After returning home from Europe recently I have been delighting in our plant diversity, the delicate grey/green colours, and, of course, the eucalyptus smell.
It is also nice to see well-watered plants, mosses and lichens springing to life, and all the fungi. I always love August as it is a month of the unexpected, a lucky dip of plants. Which species will burst into bloom as weather conditions seesaw between hot and cold? Wattles are one of our most iconic plants and, as Philippa wrote in June, the creamy flowers of Sweet Wattle, Acacia suaveolens, have been brightening up the winter bush.
In early July I was surprised to see signs of brighter spring wattles starting to flower. At Fraser Avenue it was the globular flower-heads of Myrtle Wattle, Acacia myrtifolia, and in several places our Australian floral emblem, the bright yellow balls of Golden Wattle, Acacia pycnantha.
I always keep a close eye on Varnish Wattle, Acacia verliciflua, as one grows near my back door, but its pairs of fluffballs always seem to take forever to actually burst into bloom. Out the back of Moggs Creek be on the lookout for Spreading Wattle, Acacia genistifolia, but beware of its spiky foliage.
All these wattle species have leaf-like phyllodes (modified leaf stalks), only retaining the feathery leaves when seedlings. An early wattle, which does retain its leaves, is Silver Wattle, Acacia dealbata subs. dealbata. Swathes of these maybe found just outside Lorne, and there are nice specimens near the Painkalac dam. The attractive silver-grey leaves contrast well with the large, clustered globular flowers.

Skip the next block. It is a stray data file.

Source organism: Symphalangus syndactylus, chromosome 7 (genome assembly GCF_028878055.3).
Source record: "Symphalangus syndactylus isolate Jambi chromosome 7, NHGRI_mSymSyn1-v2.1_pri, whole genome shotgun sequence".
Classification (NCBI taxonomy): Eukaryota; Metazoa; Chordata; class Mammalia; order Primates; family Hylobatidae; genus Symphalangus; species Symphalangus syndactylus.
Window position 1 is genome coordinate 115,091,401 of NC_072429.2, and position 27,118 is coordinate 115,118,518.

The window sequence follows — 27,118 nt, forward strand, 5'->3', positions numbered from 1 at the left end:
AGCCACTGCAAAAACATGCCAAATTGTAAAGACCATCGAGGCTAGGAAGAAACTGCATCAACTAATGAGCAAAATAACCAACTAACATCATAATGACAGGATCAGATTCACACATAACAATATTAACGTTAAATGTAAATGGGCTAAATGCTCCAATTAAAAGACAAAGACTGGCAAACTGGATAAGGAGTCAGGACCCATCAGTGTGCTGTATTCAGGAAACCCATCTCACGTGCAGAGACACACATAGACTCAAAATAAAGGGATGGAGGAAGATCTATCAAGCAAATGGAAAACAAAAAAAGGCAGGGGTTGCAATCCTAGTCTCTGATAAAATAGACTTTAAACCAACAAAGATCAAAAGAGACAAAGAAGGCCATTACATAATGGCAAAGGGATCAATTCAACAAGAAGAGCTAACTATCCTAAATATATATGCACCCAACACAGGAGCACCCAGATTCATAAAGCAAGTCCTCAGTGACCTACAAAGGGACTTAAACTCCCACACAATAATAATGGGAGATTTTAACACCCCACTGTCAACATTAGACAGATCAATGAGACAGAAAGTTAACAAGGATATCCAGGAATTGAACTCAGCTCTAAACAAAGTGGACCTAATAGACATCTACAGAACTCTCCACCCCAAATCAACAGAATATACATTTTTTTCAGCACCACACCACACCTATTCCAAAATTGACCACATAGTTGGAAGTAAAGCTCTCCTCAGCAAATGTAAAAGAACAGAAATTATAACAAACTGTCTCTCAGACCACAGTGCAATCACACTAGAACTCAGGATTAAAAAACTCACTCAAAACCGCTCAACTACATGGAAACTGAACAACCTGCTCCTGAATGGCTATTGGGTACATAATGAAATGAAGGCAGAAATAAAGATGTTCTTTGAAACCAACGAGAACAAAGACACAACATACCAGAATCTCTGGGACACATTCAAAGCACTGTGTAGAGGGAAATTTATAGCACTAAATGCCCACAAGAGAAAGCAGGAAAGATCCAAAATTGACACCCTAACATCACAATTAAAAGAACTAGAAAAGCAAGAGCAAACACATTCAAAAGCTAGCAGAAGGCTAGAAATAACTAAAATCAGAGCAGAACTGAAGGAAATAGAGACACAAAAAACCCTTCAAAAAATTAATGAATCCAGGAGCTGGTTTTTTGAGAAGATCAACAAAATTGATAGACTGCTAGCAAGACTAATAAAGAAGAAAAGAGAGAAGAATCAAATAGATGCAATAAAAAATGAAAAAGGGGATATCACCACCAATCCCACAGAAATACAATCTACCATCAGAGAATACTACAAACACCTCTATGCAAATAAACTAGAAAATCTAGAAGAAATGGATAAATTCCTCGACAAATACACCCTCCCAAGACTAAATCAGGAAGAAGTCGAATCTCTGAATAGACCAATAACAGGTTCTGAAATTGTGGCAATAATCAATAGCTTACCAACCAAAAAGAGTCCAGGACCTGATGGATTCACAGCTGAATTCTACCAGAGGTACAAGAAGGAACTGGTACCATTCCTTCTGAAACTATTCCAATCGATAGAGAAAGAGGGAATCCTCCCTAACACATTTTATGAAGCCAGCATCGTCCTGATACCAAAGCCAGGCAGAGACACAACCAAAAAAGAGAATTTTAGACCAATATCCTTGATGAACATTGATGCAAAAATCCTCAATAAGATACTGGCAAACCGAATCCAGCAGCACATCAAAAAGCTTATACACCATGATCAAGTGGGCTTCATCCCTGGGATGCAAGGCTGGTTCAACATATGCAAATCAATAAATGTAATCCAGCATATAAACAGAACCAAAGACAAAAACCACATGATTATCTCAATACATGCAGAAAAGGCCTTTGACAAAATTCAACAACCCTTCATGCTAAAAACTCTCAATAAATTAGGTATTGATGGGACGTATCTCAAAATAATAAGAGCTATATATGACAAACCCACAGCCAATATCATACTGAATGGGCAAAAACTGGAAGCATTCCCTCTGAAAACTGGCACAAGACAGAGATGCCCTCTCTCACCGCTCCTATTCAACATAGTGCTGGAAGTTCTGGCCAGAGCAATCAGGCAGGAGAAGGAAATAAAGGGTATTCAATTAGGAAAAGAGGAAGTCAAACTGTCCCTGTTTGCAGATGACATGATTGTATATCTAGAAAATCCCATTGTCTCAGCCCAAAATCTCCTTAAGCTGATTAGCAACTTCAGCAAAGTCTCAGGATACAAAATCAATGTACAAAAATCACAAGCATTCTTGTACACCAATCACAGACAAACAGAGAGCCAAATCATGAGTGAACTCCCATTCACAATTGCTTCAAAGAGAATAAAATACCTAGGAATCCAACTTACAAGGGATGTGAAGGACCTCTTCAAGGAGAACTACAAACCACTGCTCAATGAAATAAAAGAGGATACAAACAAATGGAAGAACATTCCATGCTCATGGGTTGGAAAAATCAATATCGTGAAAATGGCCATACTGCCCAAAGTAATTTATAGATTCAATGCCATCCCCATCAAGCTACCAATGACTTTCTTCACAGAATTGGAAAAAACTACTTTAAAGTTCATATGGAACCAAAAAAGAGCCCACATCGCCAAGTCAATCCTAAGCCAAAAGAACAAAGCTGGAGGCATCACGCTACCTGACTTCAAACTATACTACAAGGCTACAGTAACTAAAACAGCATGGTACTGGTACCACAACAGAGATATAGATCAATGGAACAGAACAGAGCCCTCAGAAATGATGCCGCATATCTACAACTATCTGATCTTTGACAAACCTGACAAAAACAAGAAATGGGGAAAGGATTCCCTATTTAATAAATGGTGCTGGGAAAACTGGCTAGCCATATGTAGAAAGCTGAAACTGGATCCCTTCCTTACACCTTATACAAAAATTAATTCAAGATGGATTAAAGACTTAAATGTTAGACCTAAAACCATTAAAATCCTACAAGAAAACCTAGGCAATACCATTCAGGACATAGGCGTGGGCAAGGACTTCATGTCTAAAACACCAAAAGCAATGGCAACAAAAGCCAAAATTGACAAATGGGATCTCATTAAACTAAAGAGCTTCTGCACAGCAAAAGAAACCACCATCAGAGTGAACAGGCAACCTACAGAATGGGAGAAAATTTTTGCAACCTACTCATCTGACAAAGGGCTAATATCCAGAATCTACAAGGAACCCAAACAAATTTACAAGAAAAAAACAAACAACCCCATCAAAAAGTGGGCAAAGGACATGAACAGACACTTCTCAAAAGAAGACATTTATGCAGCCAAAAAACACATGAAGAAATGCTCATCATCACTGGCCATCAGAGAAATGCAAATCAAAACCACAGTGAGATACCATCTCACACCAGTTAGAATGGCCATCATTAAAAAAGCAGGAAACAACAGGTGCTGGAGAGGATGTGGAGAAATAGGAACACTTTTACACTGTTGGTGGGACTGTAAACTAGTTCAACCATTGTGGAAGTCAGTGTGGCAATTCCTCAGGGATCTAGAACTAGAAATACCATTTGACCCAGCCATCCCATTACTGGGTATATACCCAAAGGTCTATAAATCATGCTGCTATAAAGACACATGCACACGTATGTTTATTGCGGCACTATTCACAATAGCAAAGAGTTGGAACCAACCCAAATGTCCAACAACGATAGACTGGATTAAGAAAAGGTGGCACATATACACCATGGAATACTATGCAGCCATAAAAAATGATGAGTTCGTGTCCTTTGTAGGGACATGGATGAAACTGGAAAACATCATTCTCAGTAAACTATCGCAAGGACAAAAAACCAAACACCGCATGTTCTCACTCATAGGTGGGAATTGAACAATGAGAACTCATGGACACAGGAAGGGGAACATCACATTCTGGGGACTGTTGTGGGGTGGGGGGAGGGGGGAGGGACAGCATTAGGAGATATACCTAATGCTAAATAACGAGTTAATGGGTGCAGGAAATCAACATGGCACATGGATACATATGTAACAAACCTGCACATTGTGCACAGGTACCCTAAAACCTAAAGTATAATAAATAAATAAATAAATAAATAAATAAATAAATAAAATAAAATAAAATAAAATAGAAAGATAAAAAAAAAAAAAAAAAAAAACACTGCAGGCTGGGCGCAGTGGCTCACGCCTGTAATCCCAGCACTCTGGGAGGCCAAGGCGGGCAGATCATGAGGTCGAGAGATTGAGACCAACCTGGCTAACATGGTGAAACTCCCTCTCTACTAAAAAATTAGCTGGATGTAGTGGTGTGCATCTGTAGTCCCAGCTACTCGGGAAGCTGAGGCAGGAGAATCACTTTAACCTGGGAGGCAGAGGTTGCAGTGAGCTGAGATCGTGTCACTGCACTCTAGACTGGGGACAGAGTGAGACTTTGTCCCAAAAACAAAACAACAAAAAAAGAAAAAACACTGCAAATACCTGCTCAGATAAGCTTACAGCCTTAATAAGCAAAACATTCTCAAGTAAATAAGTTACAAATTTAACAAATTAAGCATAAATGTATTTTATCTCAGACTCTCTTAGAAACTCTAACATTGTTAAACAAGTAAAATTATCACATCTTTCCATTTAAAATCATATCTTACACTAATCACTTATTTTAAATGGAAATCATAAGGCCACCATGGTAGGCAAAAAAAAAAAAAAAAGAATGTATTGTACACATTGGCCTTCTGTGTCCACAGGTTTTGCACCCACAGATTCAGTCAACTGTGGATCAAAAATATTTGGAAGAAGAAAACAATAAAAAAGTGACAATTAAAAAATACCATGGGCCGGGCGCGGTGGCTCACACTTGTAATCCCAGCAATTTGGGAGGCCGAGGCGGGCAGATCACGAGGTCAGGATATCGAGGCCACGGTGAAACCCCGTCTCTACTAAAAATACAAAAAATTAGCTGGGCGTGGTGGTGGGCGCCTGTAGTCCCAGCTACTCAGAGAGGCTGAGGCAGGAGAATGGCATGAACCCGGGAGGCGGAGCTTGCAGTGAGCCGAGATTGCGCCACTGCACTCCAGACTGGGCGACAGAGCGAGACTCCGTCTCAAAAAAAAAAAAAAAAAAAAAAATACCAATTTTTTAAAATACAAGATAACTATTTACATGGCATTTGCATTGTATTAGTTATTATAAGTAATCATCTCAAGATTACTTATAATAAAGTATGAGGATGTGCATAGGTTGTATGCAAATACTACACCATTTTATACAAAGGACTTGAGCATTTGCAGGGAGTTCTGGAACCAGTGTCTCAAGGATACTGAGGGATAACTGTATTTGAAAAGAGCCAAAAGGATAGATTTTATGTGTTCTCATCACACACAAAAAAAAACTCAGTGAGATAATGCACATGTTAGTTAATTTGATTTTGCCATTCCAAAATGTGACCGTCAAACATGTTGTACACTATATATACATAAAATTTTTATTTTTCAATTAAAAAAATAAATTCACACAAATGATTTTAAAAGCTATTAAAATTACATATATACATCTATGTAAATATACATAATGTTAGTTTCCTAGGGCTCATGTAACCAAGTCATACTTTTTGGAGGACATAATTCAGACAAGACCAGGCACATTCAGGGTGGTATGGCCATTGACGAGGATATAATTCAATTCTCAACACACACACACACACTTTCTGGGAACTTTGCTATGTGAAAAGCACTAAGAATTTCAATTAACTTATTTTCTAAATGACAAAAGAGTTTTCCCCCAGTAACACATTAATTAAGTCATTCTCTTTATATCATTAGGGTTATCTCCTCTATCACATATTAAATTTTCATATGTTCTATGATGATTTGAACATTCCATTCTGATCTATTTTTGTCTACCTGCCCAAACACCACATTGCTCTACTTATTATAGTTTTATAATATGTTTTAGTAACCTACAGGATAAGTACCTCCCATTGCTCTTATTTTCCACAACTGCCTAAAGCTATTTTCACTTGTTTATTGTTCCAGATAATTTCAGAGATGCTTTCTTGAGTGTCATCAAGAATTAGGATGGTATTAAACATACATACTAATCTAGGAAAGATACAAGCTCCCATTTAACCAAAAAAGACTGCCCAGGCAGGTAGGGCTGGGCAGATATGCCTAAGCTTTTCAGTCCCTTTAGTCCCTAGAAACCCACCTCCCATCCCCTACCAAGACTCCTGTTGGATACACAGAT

An August staple in heathlands and woodlands are the delicate blue pea-flowers growing in swaying racemes on the small shrubs of Common Hovea, Hovea heterophylla, always a pleasure to see.
Walking along the track to Soapy Rocks I saw a large healthy Sticky Boobialla, Myoporum petiolatum, in full flower. A less common and robust plant than Common Boobialla, Myoporum insulare, its clusters of small, fragrant, pinky-white spotted, five-petalled flowers are often overlooked when walking along the coastal trails.
In the heathlands I will be on the lookout for the Small Sheoak, Allocasuarina misera. It’s a case of looking down for a low bush instead of looking up at a tree, as is the norm with all our other sheoaks. The male plant has masses of long orange spikes, while the female has orange-red globular flowers.
Small Sheoak (male)
Small Sheoak (male)
My favourite is always the sudden appearance of the gorgeous small, salmon-pink pea-flowers on the stiff, bare, sculpted stems of the Leafless Bitter-pea, Daviesia brevifolia.
It is such an interesting time to be out walking, and you will really need your copy of Flowers of Anglesea and Aireys Inlet.
Freesia refracta and Freesia alba X F. leichtlinii are declared weeds in the Surf Coast Shire because they spread easily and threaten to invade bushland. Freesias are perennial herbs that die back in summer and produce new foliage in winter. The highly fragrant trumpet-shaped flowers appearing in spring are white to cream and pink with yellow markings, shaded purple on outer surface. Each plant has at least two corms, one below the other, thus requiring deep digging to remove them.
More details about how to control this weed can be found in the archive of Weeds of the Month.
There are a number of wonderful local Friends Groups that provide ANGAIR members and the community with opportunities for involvement.